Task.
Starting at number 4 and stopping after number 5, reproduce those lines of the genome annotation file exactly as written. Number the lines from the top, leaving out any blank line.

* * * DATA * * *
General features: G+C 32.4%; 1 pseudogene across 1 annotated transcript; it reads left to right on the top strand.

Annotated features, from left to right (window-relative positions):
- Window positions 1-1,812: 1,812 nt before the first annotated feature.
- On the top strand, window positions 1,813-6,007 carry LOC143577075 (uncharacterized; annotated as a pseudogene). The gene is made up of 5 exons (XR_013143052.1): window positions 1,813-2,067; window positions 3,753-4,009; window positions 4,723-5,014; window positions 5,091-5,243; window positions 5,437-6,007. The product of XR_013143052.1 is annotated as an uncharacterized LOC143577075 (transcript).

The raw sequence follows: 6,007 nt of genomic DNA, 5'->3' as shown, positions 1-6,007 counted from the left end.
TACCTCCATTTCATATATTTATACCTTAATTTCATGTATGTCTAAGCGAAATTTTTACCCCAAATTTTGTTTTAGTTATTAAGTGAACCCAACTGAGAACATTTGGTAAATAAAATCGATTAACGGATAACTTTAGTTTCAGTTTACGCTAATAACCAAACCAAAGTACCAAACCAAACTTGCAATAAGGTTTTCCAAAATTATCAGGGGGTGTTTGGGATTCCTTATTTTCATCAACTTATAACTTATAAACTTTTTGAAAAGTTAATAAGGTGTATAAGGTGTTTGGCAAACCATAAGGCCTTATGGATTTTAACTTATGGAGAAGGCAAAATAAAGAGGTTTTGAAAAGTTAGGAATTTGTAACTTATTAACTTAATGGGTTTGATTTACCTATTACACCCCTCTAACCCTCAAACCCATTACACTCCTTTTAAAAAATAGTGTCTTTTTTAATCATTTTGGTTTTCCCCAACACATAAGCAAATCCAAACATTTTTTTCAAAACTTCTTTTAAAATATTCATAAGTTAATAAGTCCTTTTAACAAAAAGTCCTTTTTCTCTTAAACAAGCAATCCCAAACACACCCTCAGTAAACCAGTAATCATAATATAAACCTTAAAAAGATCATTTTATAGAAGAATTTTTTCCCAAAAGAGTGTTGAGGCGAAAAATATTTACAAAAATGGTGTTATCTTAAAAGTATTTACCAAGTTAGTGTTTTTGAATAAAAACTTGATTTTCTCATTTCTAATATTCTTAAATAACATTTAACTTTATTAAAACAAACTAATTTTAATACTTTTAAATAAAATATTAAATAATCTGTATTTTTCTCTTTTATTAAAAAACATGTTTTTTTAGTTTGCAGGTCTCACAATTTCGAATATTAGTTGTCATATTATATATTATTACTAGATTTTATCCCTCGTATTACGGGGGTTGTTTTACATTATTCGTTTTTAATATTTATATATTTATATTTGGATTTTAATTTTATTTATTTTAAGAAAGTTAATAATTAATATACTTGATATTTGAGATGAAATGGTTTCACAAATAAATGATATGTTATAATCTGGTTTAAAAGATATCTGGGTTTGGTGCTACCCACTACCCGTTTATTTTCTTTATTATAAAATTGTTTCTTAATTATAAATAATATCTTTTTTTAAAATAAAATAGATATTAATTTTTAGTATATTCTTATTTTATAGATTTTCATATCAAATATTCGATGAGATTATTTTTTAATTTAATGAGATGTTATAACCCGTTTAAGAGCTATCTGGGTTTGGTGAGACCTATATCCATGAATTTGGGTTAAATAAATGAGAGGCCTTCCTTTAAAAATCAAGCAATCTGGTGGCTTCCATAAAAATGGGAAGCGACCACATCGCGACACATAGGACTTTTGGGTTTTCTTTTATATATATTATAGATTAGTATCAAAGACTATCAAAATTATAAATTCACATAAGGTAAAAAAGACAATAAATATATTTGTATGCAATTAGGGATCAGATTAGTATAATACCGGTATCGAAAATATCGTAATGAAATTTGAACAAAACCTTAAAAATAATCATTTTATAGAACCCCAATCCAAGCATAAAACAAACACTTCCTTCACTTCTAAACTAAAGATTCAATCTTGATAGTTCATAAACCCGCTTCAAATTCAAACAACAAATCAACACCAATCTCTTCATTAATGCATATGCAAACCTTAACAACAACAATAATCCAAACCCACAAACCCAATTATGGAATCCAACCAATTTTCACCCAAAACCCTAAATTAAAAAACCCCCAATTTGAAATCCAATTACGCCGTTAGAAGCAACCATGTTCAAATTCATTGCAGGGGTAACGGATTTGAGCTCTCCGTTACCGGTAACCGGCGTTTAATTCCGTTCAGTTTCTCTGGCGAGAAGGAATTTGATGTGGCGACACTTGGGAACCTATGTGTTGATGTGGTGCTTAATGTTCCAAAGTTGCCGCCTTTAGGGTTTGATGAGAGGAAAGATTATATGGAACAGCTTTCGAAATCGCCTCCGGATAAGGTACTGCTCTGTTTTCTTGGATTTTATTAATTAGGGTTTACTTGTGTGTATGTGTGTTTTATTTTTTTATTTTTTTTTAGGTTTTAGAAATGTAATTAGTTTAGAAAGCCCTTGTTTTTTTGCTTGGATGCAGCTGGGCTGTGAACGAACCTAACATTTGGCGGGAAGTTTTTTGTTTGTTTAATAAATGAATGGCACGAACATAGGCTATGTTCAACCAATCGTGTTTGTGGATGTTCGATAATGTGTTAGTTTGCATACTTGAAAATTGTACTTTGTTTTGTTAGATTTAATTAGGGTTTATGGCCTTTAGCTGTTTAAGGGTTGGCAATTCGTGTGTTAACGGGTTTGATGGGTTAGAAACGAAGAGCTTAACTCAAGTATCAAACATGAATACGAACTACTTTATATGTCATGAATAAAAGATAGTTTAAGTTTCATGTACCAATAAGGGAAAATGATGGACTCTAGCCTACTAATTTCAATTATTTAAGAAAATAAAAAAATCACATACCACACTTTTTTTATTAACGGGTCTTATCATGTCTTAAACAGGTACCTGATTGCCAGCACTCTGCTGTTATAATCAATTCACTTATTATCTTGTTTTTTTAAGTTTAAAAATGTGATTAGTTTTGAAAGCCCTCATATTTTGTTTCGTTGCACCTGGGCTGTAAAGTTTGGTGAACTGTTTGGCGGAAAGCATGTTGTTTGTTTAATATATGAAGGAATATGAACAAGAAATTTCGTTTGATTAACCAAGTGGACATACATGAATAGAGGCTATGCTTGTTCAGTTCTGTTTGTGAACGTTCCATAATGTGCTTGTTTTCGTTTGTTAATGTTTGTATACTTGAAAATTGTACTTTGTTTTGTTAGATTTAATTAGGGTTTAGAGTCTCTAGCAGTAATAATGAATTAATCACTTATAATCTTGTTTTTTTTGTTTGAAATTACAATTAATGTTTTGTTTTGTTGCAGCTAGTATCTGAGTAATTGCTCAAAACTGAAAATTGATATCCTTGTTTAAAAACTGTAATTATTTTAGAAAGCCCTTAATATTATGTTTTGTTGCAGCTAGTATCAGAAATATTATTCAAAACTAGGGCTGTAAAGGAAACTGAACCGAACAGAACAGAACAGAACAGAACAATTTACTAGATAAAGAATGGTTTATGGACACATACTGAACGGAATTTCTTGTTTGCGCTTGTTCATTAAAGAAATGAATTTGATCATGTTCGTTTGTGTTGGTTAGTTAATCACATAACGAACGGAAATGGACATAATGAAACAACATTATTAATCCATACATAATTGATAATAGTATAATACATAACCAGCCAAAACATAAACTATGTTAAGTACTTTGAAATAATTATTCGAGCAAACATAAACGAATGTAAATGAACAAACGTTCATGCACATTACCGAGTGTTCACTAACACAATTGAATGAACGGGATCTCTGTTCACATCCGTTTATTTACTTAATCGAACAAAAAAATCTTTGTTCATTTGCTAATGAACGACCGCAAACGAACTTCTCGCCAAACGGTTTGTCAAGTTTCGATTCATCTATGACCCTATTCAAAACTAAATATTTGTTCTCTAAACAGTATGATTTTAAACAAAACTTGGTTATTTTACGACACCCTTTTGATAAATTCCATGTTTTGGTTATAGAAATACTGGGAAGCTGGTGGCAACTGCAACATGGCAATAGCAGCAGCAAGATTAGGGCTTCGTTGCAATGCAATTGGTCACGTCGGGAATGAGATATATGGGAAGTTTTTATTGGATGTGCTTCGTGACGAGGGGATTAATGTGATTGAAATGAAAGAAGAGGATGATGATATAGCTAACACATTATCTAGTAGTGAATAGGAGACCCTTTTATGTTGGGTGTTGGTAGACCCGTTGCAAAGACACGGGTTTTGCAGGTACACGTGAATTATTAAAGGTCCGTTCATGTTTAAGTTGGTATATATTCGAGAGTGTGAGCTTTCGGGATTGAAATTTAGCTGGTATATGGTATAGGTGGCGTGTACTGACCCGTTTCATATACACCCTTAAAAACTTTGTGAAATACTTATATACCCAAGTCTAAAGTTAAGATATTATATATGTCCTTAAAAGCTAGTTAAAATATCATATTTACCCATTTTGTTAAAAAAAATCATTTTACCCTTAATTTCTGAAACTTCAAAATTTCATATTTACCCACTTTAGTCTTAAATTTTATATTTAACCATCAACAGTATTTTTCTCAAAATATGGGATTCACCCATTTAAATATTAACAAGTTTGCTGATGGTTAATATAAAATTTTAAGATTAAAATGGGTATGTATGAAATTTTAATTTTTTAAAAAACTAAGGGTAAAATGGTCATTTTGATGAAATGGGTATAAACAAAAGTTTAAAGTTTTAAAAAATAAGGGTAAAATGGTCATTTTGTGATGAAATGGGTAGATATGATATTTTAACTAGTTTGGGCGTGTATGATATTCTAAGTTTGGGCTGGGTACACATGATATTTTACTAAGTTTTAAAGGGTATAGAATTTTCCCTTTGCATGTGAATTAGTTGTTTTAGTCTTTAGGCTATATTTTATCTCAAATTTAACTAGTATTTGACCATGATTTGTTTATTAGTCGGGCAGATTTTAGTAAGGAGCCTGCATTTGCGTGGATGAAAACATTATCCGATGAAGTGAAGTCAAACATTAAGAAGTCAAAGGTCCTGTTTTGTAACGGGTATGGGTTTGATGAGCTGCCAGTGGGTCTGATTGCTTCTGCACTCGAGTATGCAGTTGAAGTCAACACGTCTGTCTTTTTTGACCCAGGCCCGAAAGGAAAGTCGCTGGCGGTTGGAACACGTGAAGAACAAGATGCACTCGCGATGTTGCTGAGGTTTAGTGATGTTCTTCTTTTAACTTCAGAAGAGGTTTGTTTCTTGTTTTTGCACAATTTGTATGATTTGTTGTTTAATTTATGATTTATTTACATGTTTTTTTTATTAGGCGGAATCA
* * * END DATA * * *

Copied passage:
- On the top strand, window positions 1,813-6,007 carry LOC143577075 (uncharacterized; annotated as a pseudogene). The gene is made up of 5 exons (XR_013143052.1): window positions 1,813-2,067; window positions 3,753-4,009; window positions 4,723-5,014; window positions 5,091-5,243; window positions 5,437-6,007. The product of XR_013143052.1 is annotated as an uncharacterized LOC143577075 (transcript).

The raw sequence follows: 6,007 nt of genomic DNA, 5'->3' as shown, positions 1-6,007 counted from the left end.